County issues anti-price gouging order
Tuesday, February 23, 2021 by Seth Smalley
Last Thursday, in partnership with the Office of the Travis County Judge, the Travis County Attorney’s Office drafted an order prohibiting price-gouging for the duration of the Texas energy crisis. At an emergency session of the Commissioners Court, County Attorney Delia Garza briefed the commissioners on the disaster order, possible penalties, enforcement policy, and public education resources regarding price gouging.
Garza explained that, while price gouging is already illegal in the state via the Texas Deceptive Trade Practices Act, the order will help facilitate enforcement, prescribing up to $250,000 in civil penalties per violation.
Garza offered some examples: “We’ve seen hotels that normally charge $100 a night charging $1,000 a night. And now people have been able to move back to their homes, we’ve gotten complaints about water; a case of water normally selling for $4 now selling for $100. The ability to enforce against price gouging during the disaster is triggered by the government’s emergency order, supplemented by Judge (Andy) Brown’s order.”
Garza explained that the attorney’s office and the county judge’s office collaborated to develop an online resource to help educate the public. Calling it a “boots-on-the-ground approach,” she said the web page instructs consumers how to recognize instances of price gouging and how to formally file a complaint, adding, “We hope that it serves both to educate the public and to deter illegal activity.”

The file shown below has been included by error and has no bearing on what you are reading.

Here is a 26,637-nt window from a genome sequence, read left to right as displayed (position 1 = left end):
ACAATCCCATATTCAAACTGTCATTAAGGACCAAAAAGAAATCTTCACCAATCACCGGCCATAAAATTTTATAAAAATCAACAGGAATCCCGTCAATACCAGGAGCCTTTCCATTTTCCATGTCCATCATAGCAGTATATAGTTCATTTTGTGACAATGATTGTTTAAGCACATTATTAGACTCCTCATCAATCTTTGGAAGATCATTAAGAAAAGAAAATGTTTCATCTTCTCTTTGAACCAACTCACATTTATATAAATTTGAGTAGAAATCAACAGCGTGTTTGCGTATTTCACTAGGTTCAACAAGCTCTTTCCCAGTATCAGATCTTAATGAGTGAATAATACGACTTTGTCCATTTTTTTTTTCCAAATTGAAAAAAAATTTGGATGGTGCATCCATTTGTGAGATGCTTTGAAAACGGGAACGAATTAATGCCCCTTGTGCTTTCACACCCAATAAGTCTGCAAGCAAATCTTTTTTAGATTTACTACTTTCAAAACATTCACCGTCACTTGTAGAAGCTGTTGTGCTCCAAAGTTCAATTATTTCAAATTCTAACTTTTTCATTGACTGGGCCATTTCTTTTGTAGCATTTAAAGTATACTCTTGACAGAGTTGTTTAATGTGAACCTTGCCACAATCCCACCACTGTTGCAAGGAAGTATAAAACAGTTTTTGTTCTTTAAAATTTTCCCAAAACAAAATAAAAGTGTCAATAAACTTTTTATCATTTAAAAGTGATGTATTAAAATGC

The page defines price gouging and distinguishes it from run-of-the-mill high pricing: “Texas is currently in a declared state of emergency. If a business has raised the price of fuel, food, medicine, lodging, building materials, construction tools, or another necessity to an exorbitant or excessive amount, this is ‘price gouging’ and it is illegal.”
The page is accessible via a link on the front page of the county website. Residents may also call (512) 854-1289 or may email complaints and concerns about sellers to email@example.com.
“It’s a resource you can provide your constituents during this very trying time for help in a variety of ways, and a variety of things for your constituents,” Garza told the commissioners.
Commissioner Brigid Shea thanked Garza and her staff for their speedy action, saying, “This is the kind of tool we can get out quickly and it’s going to be really important to protect people.”
Editor’s Note: Andy Brown is on the board of the Capital of Texas Media Foundation, which is the parent nonprofit of the Austin Monitor. This story has been corrected to fix a typo.
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